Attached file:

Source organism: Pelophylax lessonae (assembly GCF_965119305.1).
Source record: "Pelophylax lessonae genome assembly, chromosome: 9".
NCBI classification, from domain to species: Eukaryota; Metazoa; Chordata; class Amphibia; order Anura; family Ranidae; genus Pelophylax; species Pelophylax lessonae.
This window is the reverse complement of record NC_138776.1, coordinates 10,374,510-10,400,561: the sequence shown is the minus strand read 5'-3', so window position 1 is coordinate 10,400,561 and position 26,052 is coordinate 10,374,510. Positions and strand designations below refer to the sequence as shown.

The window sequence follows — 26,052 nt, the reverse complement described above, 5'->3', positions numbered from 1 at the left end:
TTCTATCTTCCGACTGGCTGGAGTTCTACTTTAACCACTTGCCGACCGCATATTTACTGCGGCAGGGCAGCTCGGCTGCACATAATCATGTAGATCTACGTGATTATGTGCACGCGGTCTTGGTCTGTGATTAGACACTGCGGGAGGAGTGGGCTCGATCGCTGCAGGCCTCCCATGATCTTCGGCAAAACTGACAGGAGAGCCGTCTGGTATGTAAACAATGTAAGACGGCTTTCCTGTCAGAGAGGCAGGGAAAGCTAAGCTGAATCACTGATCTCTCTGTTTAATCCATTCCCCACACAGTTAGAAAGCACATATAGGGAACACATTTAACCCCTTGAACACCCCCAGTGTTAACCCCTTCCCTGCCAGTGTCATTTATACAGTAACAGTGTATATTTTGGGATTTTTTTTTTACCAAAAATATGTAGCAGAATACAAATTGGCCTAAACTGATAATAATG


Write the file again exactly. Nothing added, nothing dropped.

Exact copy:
Source organism: Pelophylax lessonae (assembly GCF_965119305.1).
Source record: "Pelophylax lessonae genome assembly, chromosome: 9".
NCBI classification, from domain to species: Eukaryota; Metazoa; Chordata; class Amphibia; order Anura; family Ranidae; genus Pelophylax; species Pelophylax lessonae.
This window is the reverse complement of record NC_138776.1, coordinates 10,374,510-10,400,561: the sequence shown is the minus strand read 5'-3', so window position 1 is coordinate 10,400,561 and position 26,052 is coordinate 10,374,510. Positions and strand designations below refer to the sequence as shown.

The window sequence follows — 26,052 nt, the reverse complement described above, 5'->3', positions numbered from 1 at the left end:
TTCTATCTTCCGACTGGCTGGAGTTCTACTTTAACCACTTGCCGACCGCATATTTACTGCGGCAGGGCAGCTCGGCTGCACATAATCATGTAGATCTACGTGATTATGTGCACGCGGTCTTGGTCTGTGATTAGACACTGCGGGAGGAGTGGGCTCGATCGCTGCAGGCCTCCCATGATCTTCGGCAAAACTGACAGGAGAGCCGTCTGGTATGTAAACAATGTAAGACGGCTTTCCTGTCAGAGAGGCAGGGAAAGCTAAGCTGAATCACTGATCTCTCTGTTTAATCCATTCCCCACACAGTTAGAAAGCACATATAGGGAACACATTTAACCCCTTGAACACCCCCAGTGTTAACCCCTTCCCTGCCAGTGTCATTTATACAGTAACAGTGTATATTTTGGGATTTTTTTTTTACCAAAAATATGTAGCAGAATACAAATTGGCCTAAACTGATAATAATG